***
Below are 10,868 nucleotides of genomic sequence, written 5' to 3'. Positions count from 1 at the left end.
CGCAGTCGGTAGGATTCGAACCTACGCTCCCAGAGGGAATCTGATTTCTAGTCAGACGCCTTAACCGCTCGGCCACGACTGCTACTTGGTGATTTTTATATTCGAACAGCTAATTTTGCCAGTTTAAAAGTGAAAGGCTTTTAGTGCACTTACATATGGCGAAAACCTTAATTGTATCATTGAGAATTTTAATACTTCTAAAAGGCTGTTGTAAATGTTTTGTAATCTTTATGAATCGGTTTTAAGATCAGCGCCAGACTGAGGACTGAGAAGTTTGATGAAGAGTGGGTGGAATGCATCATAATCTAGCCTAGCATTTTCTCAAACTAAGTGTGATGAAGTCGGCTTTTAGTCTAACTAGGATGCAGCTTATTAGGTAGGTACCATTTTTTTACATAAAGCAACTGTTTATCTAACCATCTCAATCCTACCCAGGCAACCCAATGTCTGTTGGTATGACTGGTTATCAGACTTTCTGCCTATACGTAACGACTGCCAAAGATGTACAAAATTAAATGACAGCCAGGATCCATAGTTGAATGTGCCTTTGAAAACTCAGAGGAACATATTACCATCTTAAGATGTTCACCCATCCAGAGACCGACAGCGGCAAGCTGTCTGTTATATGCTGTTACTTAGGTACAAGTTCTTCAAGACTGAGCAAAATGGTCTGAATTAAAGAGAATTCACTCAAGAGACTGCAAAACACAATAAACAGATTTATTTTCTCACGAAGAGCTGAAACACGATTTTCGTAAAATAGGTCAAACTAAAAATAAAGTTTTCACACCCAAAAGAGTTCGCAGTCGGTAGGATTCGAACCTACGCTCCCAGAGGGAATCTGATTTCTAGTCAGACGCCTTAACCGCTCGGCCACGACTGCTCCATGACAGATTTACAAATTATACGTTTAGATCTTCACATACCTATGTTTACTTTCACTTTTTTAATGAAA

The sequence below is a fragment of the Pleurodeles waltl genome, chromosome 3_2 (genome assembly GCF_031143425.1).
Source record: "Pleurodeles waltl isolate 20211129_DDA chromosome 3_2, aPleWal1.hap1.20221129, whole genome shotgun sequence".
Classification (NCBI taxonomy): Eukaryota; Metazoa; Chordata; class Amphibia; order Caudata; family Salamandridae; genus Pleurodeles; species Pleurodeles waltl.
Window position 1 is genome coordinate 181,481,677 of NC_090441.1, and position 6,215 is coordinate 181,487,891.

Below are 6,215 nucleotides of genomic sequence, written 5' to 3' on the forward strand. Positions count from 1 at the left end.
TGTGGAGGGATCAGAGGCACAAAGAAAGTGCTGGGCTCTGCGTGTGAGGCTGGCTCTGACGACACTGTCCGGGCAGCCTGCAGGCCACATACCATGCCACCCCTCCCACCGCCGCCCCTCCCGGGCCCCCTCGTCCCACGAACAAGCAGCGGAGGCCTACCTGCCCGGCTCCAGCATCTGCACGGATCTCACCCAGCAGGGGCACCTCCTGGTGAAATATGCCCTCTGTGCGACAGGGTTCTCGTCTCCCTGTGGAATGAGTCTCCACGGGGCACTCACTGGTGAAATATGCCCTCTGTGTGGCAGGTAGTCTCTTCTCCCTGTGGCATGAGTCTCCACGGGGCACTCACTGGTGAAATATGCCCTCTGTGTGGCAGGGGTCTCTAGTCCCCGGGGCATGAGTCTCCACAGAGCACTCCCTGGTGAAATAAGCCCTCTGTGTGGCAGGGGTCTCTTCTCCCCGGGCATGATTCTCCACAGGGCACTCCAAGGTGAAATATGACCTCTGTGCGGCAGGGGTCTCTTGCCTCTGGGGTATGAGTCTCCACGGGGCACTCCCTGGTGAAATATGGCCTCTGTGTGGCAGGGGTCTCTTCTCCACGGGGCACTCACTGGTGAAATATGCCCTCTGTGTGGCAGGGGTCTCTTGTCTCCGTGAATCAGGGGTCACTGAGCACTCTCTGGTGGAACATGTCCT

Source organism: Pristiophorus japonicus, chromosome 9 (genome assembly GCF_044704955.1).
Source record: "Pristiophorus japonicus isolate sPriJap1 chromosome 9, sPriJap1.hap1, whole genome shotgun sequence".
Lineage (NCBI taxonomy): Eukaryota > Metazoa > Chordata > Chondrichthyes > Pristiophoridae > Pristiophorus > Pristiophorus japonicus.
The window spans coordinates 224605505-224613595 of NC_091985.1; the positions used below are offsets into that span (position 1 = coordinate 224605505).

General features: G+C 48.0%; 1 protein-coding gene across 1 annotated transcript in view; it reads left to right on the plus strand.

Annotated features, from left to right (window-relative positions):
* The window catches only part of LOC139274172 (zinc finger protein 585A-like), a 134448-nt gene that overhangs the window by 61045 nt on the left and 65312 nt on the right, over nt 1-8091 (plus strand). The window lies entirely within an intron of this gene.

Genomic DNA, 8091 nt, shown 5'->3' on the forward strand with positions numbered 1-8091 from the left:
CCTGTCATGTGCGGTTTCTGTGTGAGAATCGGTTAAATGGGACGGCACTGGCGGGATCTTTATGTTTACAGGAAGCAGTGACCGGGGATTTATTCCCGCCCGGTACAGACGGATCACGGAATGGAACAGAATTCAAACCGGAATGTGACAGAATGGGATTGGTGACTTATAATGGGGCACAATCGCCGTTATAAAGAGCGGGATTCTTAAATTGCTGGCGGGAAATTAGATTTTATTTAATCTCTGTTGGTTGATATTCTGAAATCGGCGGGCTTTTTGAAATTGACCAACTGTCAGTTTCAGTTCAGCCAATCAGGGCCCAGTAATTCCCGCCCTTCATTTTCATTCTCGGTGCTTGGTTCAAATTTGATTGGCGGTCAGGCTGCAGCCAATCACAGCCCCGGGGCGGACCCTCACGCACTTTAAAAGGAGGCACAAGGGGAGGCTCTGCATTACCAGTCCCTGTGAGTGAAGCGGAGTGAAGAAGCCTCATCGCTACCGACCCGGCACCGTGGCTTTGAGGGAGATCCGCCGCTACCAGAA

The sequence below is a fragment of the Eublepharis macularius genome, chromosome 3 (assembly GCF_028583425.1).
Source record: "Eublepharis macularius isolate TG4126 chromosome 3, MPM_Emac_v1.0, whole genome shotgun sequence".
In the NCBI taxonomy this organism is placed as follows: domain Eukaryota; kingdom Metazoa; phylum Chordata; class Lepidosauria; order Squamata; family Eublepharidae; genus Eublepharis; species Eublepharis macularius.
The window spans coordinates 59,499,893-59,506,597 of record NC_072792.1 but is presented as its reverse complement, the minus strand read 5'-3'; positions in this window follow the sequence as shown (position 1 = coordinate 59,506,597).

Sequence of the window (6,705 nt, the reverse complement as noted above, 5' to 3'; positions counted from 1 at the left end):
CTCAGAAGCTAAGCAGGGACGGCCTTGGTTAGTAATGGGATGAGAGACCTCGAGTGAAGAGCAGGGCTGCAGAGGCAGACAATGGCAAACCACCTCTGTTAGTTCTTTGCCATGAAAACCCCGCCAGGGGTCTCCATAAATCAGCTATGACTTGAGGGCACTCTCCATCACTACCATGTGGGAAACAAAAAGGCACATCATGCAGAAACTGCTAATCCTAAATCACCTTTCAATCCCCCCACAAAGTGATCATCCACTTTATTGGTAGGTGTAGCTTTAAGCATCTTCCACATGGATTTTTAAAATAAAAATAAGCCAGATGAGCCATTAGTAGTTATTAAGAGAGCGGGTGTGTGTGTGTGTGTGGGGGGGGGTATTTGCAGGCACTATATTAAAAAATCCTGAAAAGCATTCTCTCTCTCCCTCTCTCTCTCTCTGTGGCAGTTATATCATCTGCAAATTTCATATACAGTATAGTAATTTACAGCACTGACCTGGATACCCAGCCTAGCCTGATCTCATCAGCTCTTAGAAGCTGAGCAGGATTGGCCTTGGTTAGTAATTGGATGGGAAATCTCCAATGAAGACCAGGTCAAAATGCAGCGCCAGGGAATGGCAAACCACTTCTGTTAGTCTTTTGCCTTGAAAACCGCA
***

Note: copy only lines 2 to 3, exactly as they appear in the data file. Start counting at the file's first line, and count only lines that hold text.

CGCAGTCGGTAGGATTCGAACCTACGCTCCCAGAGGGAATCTGATTTCTAGTCAGACGCCTTAACCGCTCGGCCACGACTGCTACTTGGTGATTTTTATATTCGAACAGCTAATTTTGCCAGTTTAAAAGTGAAAGGCTTTTAGTGCACTTACATATGGCGAAAACCTTAATTGTATCATTGAGAATTTTAATACTTCTAAAAGGCTGTTGTAAATGTTTTGTAATCTTTATGAATCGGTTTTAAGATCAGCGCCAGACTGAGGACTGAGAAGTTTGATGAAGAGTGGGTGGAATGCATCATAATCTAGCCTAGCATTTTCTCAAACTAAGTGTGATGAAGTCGGCTTTTAGTCTAACTAGGATGCAGCTTATTAGGTAGGTACCATTTTTTTACATAAAGCAACTGTTTATCTAACCATCTCAATCCTACCCAGGCAACCCAATGTCTGTTGGTATGACTGGTTATCAGACTTTCTGCCTATACGTAACGACTGCCAAAGATGTACAAAATTAAATGACAGCCAGGATCCATAGTTGAATGTGCCTTTGAAAACTCAGAGGAACATATTACCATCTTAAGATGTTCACCCATCCAGAGACCGACAGCGGCAAGCTGTCTGTTATATGCTGTTACTTAGGTACAAGTTCTTCAAGACTGAGCAAAATGGTCTGAATTAAAGAGAATTCACTCAAGAGACTGCAAAACACAATAAACAGATTTATTTTCTCACGAAGAGCTGAAACACGATTTTCGTAAAATAGGTCAAACTAAAAATAAAGTTTTCACACCCAAAAGAGTTCGCAGTCGGTAGGATTCGAACCTACGCTCCCAGAGGGAATCTGATTTCTAGTCAGACGCCTTAACCGCTCGGCCACGACTGCTCCATGACAGATTTACAAATTATACGTTTAGATCTTCACATACCTATGTTTACTTTCACTTTTTTAATGAAA

The sequence below is a fragment of the Pleurodeles waltl genome, chromosome 3_2 (genome assembly GCF_031143425.1).